The Art of Documentaryby Williams Cole
Benjamin Smoke (Jem Cohen & Peter Sillen; Plexifilm DVD released 1/03)
Documentaries can seem like the new fodder for television and film festivals. But while the category has come to encompass everything from the formulaic puffery that fills cable channels to the classics of Direct Cinema, it is more than wise to make the distinction that the majority of what is called “documentary” is not film. And by film, I don’t necessarily mean that it has to be shot in film, but rather that it has something to offer that is original, vibrant and, yes, sometimes even touching.
After its award-winning tour of world-wide festivals, Jem Cohen and Peter Sillen’s documentary Benjamin Smoke, recently released on an extras-packed DVD from Brooklyn’s own Plexifilm, certainly falls into the category of being a film. And it’s even shot on film—very beautifully composed and meticulously processed film. Cohen and Sillen make use of many textures and tones the medium can offer, sometimes alternating between black-and-white, color, sepia, grainy, pristine, and other celluloid manifestations. The use of stills, fortunately, is decidedly unlike the Burns brothers—instead Cohen and Sillen deploy crumbled, cracked, and stained photos that look as if they had just been pulled out of pockets. In addition, near the end of the film, the ghostly black-and-white stills of Michael Ackerman serve as an atmospheric coda.
But the warm, rich visual element of this documentary film only adds to compelling content. Essentially a portrait of Benjamin, singer of the Atlanta-based band Smoke, the film is shot over many years as he slowly battles with HIV and nonchalantly speaks in honest tones about drugs, mortality, and “nice African-American copper pigs.” He is a sinewy bundle of the gruff and the languid, with a sweetness that bows to Dionysian self-destruction. He is contorted yet casual, observant, and when the camera studies him singing you can’t help but fall for him and his unconsciously subversive vision. As it turns out, Patti Smith, a hero of his, recites a characteristically maudlin poem for him near the end of the film. Benjamin lingers with you like a sincere Mick Jagger-esque ghost, fragile yet somehow vivacious.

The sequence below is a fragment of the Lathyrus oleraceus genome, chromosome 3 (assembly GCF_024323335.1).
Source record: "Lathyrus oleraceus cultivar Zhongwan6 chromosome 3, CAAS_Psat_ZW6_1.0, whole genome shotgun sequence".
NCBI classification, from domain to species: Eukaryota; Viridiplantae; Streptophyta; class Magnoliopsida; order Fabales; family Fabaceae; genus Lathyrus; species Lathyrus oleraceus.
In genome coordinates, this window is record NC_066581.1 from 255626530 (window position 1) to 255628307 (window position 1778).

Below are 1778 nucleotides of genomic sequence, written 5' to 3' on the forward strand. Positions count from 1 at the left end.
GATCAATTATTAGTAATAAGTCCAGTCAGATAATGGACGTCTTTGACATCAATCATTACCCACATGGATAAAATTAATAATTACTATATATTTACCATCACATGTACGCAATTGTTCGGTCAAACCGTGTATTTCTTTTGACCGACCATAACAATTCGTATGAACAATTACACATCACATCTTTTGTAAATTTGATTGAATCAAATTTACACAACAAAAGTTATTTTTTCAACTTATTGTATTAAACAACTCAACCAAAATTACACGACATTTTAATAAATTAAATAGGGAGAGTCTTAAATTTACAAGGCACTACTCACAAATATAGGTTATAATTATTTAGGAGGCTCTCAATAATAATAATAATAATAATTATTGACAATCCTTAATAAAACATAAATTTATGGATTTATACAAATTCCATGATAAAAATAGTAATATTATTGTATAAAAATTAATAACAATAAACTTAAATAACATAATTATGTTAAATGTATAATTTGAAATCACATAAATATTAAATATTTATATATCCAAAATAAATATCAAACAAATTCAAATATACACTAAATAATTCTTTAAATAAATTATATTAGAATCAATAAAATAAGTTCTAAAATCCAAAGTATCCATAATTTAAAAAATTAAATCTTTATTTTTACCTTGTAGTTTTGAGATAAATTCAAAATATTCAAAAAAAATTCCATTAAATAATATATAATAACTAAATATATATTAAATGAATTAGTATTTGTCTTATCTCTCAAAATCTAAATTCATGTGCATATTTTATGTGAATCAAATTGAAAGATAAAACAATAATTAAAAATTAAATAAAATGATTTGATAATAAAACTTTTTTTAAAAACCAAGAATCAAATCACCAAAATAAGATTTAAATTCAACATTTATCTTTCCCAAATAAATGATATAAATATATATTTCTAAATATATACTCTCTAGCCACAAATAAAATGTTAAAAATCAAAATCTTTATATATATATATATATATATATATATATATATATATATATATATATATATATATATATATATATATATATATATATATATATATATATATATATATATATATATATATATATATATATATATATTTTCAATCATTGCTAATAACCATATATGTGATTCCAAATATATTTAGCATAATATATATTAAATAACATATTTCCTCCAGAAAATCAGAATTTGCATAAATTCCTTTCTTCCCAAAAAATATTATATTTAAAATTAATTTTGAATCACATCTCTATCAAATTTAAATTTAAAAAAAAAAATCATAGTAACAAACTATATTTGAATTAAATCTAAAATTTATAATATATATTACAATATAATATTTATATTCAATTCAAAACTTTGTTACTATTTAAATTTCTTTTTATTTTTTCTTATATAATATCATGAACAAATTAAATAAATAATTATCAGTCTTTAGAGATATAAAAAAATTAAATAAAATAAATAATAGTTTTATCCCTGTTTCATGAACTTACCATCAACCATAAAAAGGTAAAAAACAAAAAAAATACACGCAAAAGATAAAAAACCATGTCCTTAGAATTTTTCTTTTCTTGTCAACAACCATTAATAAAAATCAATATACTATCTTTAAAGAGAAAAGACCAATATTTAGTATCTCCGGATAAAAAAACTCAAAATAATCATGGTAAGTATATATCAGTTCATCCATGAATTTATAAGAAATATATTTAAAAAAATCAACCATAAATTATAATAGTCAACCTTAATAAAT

If that’s not enough, mate, then consider the music of Smoke. While Benjamin’s gravelly singing is sometimes compared to Tom Waits, it’s really only the best down-and-dirty parts of Waits’s music that make for relevant comparison. Combine that with the best of a melodious Nick Cave ballad, and throw in more banjo, cello, and Morphine-like horns, and you get one of the sounds that, on first hearing, you know is unique and organic, not generated by some slick producer.
It’s a documentary film with no narration, which is always good, and because it’s more of a portrait you don’t lose the story. Some may be put off at first by the editing and production devices like hard cuts, white flashes, time-lapse footage and drenched colors. But I think that’s only because many of these devices have been appropriated by car commercials. Here, they work and it’s goddamn touching. And in these days of puffery and platitudes, it’s heartening to watch a documentary film like that.